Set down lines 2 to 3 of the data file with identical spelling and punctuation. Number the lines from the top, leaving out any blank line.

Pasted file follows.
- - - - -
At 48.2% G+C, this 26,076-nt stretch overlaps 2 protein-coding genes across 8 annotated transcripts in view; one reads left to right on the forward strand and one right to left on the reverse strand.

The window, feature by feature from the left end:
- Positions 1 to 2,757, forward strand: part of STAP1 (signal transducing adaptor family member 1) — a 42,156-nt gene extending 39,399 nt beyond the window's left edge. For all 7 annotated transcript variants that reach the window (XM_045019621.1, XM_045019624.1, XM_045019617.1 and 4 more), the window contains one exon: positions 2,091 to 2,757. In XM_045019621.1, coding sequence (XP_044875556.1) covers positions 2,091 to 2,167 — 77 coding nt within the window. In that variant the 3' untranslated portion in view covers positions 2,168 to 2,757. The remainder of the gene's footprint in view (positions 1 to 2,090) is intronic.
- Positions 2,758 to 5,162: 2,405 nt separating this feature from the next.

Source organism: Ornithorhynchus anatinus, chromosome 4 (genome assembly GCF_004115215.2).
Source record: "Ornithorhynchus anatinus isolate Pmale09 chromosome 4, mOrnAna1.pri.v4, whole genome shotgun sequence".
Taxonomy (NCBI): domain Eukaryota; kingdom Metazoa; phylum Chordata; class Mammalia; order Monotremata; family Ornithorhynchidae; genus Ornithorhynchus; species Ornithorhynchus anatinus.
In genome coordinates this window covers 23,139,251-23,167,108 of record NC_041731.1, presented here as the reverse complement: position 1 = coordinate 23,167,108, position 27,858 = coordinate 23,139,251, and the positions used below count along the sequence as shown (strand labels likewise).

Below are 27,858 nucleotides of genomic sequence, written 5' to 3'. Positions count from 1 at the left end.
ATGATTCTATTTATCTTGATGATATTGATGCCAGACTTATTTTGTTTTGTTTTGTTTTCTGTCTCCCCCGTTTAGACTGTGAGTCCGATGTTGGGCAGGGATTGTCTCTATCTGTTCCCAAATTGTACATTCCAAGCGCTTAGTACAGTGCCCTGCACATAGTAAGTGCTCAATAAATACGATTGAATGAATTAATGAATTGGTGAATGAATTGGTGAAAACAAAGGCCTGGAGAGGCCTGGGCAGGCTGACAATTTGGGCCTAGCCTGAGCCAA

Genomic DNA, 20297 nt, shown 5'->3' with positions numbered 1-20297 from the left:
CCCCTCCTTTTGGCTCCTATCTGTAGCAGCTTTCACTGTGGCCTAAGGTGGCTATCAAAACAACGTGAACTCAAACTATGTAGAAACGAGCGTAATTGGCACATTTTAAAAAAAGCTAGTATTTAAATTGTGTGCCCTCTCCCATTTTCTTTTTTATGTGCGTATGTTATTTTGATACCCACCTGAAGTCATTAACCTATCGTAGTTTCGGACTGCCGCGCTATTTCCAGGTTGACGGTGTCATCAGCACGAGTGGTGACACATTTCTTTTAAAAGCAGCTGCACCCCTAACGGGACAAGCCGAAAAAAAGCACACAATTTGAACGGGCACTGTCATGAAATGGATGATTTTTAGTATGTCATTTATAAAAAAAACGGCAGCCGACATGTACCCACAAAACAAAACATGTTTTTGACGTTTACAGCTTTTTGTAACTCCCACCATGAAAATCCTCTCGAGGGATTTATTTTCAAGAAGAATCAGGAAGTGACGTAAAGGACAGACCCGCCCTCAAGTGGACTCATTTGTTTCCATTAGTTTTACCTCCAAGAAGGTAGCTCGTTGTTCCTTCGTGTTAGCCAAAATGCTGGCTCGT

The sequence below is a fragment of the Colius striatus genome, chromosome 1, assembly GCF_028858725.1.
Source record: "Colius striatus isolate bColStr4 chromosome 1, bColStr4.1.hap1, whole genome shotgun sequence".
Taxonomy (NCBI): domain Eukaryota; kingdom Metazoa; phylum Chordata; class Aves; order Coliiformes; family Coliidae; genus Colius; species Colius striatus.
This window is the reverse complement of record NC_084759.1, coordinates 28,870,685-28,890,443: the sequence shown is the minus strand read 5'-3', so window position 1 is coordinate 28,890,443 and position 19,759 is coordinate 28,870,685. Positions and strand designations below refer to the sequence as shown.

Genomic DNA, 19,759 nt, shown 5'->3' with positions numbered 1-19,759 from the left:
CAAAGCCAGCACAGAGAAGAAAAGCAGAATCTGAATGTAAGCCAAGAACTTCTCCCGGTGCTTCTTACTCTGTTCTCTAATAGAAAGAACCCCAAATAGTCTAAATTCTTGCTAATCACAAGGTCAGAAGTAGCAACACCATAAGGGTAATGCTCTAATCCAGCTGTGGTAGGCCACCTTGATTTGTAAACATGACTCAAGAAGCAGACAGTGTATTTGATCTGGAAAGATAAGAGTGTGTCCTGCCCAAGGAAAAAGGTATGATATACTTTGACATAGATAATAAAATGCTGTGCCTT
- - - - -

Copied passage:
The window, feature by feature from the left end:
- Positions 1 to 2,757, forward strand: part of STAP1 (signal transducing adaptor family member 1) — a 42,156-nt gene extending 39,399 nt beyond the window's left edge. For all 7 annotated transcript variants that reach the window (XM_045019621.1, XM_045019624.1, XM_045019617.1 and 4 more), the window contains one exon: positions 2,091 to 2,757. In XM_045019621.1, coding sequence (XP_044875556.1) covers positions 2,091 to 2,167 — 77 coding nt within the window. In that variant the 3' untranslated portion in view covers positions 2,168 to 2,757. The remainder of the gene's footprint in view (positions 1 to 2,090) is intronic.